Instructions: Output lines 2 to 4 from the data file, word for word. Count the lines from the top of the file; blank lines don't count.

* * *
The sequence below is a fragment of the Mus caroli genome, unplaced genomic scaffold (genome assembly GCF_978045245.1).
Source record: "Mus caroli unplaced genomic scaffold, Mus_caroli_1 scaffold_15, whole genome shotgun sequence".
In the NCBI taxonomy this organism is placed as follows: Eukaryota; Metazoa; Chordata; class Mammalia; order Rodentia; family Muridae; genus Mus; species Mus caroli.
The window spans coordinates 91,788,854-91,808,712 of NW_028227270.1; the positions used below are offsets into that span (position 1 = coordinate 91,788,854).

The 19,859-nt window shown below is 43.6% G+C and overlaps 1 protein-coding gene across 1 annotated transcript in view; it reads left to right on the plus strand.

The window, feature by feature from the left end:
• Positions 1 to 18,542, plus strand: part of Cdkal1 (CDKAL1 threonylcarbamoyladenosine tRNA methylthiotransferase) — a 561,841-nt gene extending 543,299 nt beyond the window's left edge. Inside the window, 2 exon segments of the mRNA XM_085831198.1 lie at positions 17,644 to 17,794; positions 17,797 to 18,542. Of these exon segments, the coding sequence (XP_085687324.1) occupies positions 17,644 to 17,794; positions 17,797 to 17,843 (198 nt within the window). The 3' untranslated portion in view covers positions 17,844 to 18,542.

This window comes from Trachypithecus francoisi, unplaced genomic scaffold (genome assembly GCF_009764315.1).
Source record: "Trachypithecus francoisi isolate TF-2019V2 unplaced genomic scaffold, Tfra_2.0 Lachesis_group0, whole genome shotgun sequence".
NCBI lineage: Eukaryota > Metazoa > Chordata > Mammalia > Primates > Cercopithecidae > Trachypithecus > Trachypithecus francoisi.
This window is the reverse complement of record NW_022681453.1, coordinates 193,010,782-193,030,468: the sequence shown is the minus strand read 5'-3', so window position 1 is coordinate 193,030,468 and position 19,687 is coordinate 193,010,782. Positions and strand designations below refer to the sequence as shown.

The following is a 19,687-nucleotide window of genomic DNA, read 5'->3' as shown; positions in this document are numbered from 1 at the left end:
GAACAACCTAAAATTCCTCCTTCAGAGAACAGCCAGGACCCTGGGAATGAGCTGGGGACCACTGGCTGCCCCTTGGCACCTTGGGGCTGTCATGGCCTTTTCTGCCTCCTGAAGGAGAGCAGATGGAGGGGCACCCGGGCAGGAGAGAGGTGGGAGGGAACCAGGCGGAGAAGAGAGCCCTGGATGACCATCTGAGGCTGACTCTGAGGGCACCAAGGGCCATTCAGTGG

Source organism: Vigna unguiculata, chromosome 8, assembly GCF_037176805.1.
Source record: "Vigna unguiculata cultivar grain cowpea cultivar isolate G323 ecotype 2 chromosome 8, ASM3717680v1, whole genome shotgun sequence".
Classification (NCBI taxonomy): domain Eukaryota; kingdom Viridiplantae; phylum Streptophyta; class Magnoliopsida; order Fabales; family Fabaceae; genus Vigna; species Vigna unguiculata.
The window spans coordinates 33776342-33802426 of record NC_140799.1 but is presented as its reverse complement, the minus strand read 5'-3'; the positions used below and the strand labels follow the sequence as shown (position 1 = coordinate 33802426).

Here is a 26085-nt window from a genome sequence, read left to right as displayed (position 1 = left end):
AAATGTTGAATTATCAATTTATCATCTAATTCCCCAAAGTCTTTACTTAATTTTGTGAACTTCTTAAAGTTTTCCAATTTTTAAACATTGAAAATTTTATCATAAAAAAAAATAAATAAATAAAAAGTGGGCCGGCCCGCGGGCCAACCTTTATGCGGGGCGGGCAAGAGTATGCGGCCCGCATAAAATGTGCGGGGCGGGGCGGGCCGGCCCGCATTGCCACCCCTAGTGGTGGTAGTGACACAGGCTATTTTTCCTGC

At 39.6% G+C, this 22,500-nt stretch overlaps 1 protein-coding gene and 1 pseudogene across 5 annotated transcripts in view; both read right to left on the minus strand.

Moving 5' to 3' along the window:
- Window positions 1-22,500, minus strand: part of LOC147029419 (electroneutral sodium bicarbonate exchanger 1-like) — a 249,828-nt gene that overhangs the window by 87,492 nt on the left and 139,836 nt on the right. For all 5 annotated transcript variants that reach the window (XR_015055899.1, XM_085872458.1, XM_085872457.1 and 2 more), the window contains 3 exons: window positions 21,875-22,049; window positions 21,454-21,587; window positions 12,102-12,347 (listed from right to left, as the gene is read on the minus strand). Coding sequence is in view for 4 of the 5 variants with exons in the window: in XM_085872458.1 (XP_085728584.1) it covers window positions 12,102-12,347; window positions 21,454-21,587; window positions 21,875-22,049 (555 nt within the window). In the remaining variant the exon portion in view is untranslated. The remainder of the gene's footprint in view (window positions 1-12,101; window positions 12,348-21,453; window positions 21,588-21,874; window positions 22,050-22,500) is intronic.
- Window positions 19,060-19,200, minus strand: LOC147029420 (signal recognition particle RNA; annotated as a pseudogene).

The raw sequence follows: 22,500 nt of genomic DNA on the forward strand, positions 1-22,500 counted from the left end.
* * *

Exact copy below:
Source record: "Mus caroli unplaced genomic scaffold, Mus_caroli_1 scaffold_15, whole genome shotgun sequence".
In the NCBI taxonomy this organism is placed as follows: Eukaryota; Metazoa; Chordata; class Mammalia; order Rodentia; family Muridae; genus Mus; species Mus caroli.
The window spans coordinates 91,788,854-91,808,712 of NW_028227270.1; the positions used below are offsets into that span (position 1 = coordinate 91,788,854).